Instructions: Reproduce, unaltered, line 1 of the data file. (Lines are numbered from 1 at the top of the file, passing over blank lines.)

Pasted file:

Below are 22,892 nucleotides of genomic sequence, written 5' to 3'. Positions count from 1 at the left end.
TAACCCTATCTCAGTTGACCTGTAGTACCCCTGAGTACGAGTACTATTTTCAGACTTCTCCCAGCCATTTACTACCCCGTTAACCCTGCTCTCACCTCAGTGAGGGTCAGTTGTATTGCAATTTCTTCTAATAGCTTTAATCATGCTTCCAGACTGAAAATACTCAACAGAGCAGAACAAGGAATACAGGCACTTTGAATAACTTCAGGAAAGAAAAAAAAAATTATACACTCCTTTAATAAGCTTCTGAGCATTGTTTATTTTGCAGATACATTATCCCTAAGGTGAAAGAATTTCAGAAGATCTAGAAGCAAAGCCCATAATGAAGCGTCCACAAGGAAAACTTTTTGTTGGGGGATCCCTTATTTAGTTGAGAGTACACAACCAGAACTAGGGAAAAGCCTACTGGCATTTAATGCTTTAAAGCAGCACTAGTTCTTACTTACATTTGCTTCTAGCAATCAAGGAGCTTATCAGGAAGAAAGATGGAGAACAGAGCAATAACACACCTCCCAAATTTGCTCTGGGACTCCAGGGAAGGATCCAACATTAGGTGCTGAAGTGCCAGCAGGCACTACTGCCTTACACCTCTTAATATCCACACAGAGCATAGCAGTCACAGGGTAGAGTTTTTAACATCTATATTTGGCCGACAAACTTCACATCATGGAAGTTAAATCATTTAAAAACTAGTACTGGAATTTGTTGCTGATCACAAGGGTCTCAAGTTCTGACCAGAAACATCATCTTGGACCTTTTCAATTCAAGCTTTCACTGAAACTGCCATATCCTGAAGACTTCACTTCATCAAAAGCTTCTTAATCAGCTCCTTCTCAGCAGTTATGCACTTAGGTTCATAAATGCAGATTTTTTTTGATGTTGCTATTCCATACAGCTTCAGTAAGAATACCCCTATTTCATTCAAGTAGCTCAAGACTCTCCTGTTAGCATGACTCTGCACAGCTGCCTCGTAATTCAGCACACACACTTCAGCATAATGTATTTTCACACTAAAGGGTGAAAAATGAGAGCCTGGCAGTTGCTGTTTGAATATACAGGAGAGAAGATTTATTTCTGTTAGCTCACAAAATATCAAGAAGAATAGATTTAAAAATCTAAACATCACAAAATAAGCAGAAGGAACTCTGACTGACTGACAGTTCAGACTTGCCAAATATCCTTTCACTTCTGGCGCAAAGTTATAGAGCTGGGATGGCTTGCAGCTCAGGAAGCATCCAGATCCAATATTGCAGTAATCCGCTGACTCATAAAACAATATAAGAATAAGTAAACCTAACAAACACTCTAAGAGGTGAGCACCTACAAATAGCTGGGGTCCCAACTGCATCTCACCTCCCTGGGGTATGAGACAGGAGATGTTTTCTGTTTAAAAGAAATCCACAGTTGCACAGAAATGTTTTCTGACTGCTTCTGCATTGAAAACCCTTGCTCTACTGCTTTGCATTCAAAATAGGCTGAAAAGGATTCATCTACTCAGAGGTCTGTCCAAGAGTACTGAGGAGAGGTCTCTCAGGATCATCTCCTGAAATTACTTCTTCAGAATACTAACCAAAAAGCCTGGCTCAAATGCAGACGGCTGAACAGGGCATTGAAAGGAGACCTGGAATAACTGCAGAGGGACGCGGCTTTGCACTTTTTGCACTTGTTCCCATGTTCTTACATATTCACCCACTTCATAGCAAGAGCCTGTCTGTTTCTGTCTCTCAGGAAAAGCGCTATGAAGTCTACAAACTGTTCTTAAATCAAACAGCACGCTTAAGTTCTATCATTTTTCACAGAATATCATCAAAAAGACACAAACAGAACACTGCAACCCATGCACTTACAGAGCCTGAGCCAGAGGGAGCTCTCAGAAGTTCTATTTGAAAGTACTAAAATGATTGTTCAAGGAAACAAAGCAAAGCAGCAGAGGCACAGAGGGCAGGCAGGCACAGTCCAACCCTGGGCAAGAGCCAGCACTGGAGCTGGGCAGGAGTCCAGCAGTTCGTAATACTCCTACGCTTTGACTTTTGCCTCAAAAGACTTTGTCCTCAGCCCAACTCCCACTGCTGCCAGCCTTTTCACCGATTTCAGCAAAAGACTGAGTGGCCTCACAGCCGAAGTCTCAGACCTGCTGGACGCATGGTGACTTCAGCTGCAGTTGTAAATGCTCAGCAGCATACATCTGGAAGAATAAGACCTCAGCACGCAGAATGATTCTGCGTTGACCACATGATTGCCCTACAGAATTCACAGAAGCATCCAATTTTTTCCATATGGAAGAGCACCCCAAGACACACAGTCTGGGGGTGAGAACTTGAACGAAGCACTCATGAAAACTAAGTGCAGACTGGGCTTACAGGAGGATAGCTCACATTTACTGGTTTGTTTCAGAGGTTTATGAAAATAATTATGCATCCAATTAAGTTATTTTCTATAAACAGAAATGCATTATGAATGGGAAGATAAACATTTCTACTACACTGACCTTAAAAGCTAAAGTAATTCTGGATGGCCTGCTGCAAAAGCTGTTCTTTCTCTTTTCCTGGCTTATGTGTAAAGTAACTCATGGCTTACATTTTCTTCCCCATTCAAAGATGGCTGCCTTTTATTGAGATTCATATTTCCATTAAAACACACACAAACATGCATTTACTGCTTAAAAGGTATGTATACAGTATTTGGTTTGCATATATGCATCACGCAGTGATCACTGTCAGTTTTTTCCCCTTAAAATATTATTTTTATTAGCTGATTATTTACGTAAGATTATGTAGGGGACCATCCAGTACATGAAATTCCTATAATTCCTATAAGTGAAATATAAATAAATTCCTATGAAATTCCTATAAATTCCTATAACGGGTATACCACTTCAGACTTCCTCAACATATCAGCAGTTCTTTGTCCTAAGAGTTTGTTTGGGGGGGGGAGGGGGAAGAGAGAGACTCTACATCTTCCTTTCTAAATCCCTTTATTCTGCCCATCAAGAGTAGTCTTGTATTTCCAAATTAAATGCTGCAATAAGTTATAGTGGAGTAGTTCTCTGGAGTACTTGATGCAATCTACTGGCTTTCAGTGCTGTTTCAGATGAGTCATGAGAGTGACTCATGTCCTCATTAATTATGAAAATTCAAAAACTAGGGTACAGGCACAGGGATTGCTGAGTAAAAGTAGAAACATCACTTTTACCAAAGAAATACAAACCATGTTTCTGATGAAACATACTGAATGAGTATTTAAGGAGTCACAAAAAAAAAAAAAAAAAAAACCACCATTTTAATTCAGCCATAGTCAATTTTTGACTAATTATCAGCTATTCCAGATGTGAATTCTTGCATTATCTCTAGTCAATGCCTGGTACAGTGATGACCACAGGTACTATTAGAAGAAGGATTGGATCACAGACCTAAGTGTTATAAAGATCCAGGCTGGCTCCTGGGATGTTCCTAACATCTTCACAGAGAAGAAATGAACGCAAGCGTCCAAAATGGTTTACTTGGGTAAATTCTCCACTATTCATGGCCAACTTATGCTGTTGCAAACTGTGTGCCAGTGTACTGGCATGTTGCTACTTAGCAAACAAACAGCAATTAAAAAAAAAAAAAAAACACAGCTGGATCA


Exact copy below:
Below are 22,892 nucleotides of genomic sequence, written 5' to 3'. Positions count from 1 at the left end.